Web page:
Proverb of the week: Chicken that keeps scratching the dunghill will soon find the mother’s thigh bones.

Kata Kata

Admin | Posted On : 11-05-2022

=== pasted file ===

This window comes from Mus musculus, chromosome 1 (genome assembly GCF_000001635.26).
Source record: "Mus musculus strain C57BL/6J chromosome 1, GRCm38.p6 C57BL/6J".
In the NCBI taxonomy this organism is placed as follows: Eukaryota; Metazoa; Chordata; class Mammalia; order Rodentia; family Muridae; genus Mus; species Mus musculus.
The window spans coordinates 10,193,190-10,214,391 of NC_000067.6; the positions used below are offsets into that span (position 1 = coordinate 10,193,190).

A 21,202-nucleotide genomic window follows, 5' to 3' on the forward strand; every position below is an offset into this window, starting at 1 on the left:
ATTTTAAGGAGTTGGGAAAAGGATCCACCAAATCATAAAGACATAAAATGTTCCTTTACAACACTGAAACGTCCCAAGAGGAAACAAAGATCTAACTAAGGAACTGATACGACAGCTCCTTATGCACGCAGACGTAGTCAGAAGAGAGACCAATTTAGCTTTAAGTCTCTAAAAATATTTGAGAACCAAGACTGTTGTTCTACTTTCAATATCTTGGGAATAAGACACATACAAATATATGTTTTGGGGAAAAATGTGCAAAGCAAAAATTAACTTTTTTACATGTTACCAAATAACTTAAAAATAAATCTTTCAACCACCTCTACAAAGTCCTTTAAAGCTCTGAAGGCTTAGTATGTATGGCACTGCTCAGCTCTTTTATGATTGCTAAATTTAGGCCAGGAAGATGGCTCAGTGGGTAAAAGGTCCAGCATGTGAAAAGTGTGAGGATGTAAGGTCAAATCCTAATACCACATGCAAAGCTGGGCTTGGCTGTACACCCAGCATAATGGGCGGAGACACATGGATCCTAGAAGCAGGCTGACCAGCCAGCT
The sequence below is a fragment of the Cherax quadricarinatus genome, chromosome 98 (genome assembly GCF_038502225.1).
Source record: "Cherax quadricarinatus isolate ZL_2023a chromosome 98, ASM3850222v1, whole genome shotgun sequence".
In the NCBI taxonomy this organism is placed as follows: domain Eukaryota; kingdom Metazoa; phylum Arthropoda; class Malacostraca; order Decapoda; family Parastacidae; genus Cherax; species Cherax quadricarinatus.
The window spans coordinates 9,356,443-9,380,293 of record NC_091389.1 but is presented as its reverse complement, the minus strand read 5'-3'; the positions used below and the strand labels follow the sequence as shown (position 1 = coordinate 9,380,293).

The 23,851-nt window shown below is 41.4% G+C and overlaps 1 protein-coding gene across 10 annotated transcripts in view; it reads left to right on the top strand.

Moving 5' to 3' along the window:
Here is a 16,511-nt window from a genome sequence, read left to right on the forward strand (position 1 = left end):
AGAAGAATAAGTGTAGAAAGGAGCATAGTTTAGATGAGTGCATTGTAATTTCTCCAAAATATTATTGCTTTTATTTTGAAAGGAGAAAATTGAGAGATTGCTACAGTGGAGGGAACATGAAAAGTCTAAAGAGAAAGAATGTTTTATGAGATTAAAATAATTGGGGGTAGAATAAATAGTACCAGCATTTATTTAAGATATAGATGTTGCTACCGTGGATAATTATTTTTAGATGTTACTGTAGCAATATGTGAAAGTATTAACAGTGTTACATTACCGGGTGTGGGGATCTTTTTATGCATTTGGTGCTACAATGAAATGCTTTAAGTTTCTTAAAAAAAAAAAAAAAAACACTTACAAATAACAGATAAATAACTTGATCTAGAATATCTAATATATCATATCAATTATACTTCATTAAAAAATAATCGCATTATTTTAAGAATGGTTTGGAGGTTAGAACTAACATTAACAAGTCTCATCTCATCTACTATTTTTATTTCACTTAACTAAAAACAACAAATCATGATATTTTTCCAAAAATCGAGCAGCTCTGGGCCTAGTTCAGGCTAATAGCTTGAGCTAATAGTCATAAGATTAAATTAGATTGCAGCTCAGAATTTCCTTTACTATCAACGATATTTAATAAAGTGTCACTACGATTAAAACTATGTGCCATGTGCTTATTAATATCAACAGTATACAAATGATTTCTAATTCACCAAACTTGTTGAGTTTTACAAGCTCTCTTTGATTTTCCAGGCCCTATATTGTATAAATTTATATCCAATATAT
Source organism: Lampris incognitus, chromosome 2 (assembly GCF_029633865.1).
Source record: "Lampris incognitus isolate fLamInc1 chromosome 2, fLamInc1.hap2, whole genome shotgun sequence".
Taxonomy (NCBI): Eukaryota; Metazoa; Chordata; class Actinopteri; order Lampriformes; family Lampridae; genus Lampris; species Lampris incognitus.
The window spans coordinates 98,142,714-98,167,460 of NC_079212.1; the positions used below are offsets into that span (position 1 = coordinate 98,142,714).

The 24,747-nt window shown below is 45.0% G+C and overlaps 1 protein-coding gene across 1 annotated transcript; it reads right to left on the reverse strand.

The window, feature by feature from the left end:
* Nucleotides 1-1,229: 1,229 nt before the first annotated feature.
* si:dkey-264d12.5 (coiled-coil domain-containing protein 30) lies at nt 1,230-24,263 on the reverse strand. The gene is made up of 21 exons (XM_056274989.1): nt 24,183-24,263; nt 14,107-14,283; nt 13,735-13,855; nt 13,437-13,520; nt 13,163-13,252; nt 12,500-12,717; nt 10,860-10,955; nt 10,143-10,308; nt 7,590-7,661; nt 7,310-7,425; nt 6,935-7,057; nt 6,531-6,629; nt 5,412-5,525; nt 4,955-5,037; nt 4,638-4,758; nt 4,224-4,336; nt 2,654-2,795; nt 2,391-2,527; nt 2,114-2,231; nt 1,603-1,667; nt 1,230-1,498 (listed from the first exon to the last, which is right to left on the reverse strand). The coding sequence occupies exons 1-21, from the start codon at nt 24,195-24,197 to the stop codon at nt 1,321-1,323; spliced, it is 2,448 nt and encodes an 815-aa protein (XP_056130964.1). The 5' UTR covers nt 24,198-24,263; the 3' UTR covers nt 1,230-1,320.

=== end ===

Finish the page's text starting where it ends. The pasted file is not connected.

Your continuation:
Koklo ka koli dzi, eno fe atafu nue wokena do. (Ewe) Un poussin qui fouille trop les tas des déchets (d’une poubelle) finit par rencontrer les os de sa mère. (French) Kifaranga kichokoracho mlima (lundo) wa uchafu hukutana na mifupa ya mamae. (Swahili) Chicken that keeps scratching the dunghill will soon find the mother’s thigh bones. (English) Ewe (Ghana, Benin, Nigeria and Togo) Proverb This proverb which is very common amongst the Ewe tribe in Ghana and many other tribes in West African countries such as Nigeria, Togo and Benin, teaches the importance of peace and reconciliation. Generally, chickens often scratch the dunghill, searching for food. In most cases, the garbage contains many items, including old chicken bones. Those bones may remind the chickens of their fate and destiny. On the societal level, humanity is embroiled in a painful past, with tracks of throbbing and hurting history, which may shape one’s life, identity and future. As much as it is necessary to dig into the past for self-reflection and correction, one must be careful not to allow the past to act as an impediment to progress. A nation that forgets its past has no future, and those who cannot remember their history are bound to repeat old mistakes; we must draw a line where the quest for the past reaches. Trying to follow destructive past issues may reveal some painful history of our destiny - the thigh bone of the mother hen could be a reminder of our bitter fate, which may close a door to genuine reconciliation and peace. Therefore, as much as it is crucial to learn about the yesteryears, it is equally necessary to overlook some dark sides of history and look forward to a peaceful and better future. To achieve peaceful societal co-existence, we may need to ignore certain painful parts of the past and focus on the future. For many devastating and agonising years, Africa was the bedrock of Western slavery and gluttonous plundering of riches and a playing ground for western orchestrated instability, war and ethnic intolerance, which only benefited the West and kept Africa perpetually enslaved. We owe our children that they know the past, where the rain started beating us. The knowledge will help us learn how to prevent the rain from revisiting us. However, we must not dwell in the past if we want to achieve anything tangible in the future. Let the selective understanding of past mistakes be our learning experience so that the past can be a reflection or mirror and a stepping stone for a better future. Sitting down and only pointing an accusing finger does not help much. We must do more than digging into the past, and laying blames. We must learn from the historical events and take destiny into our hands; it is retrogressive to dwell in the past. Once Africans have learned this moral lesson and changed their mindset, peace, tranquillity and progress will follow. Let us not keep scratching the dunghill forever; otherwise, we will soon find our mother’s thigh bones, which may hinder our future progress.